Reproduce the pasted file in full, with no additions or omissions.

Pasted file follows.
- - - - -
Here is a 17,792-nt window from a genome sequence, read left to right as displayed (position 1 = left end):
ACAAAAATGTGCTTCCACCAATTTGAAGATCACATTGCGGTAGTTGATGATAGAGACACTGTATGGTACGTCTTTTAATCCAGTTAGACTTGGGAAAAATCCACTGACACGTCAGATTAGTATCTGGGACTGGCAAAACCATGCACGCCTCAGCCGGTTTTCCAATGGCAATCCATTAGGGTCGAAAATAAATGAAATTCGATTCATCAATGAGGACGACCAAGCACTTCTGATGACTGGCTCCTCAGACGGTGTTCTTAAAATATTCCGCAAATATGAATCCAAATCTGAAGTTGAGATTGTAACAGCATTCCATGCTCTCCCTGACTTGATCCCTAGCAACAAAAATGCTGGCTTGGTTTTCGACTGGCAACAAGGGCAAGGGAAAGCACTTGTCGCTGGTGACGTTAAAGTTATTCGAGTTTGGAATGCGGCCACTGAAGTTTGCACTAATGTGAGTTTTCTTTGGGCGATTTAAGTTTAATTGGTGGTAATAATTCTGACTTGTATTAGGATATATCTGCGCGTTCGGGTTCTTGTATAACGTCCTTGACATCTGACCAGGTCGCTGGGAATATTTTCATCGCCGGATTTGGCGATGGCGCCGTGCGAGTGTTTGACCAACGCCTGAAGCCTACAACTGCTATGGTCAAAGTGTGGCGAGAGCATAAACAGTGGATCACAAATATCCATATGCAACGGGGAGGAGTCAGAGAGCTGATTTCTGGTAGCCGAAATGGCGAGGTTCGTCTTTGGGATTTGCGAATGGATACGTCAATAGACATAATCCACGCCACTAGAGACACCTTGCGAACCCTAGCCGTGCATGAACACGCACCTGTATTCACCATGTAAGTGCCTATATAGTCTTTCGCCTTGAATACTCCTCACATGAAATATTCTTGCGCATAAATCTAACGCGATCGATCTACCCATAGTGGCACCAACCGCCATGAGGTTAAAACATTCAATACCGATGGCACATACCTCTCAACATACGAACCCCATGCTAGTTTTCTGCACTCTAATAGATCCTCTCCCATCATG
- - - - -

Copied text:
Here is a 17,792-nt window from a genome sequence, read left to right as displayed (position 1 = left end):
ACAAAAATGTGCTTCCACCAATTTGAAGATCACATTGCGGTAGTTGATGATAGAGACACTGTATGGTACGTCTTTTAATCCAGTTAGACTTGGGAAAAATCCACTGACACGTCAGATTAGTATCTGGGACTGGCAAAACCATGCACGCCTCAGCCGGTTTTCCAATGGCAATCCATTAGGGTCGAAAATAAATGAAATTCGATTCATCAATGAGGACGACCAAGCACTTCTGATGACTGGCTCCTCAGACGGTGTTCTTAAAATATTCCGCAAATATGAATCCAAATCTGAAGTTGAGATTGTAACAGCATTCCATGCTCTCCCTGACTTGATCCCTAGCAACAAAAATGCTGGCTTGGTTTTCGACTGGCAACAAGGGCAAGGGAAAGCACTTGTCGCTGGTGACGTTAAAGTTATTCGAGTTTGGAATGCGGCCACTGAAGTTTGCACTAATGTGAGTTTTCTTTGGGCGATTTAAGTTTAATTGGTGGTAATAATTCTGACTTGTATTAGGATATATCTGCGCGTTCGGGTTCTTGTATAACGTCCTTGACATCTGACCAGGTCGCTGGGAATATTTTCATCGCCGGATTTGGCGATGGCGCCGTGCGAGTGTTTGACCAACGCCTGAAGCCTACAACTGCTATGGTCAAAGTGTGGCGAGAGCATAAACAGTGGATCACAAATATCCATATGCAACGGGGAGGAGTCAGAGAGCTGATTTCTGGTAGCCGAAATGGCGAGGTTCGTCTTTGGGATTTGCGAATGGATACGTCAATAGACATAATCCACGCCACTAGAGACACCTTGCGAACCCTAGCCGTGCATGAACACGCACCTGTATTCACCATGTAAGTGCCTATATAGTCTTTCGCCTTGAATACTCCTCACATGAAATATTCTTGCGCATAAATCTAACGCGATCGATCTACCCATAGTGGCACCAACCGCCATGAGGTTAAAACATTCAATACCGATGGCACATACCTCTCAACATACGAACCCCATGCTAGTTTTCTGCACTCTAATAGATCCTCTCCCATCATG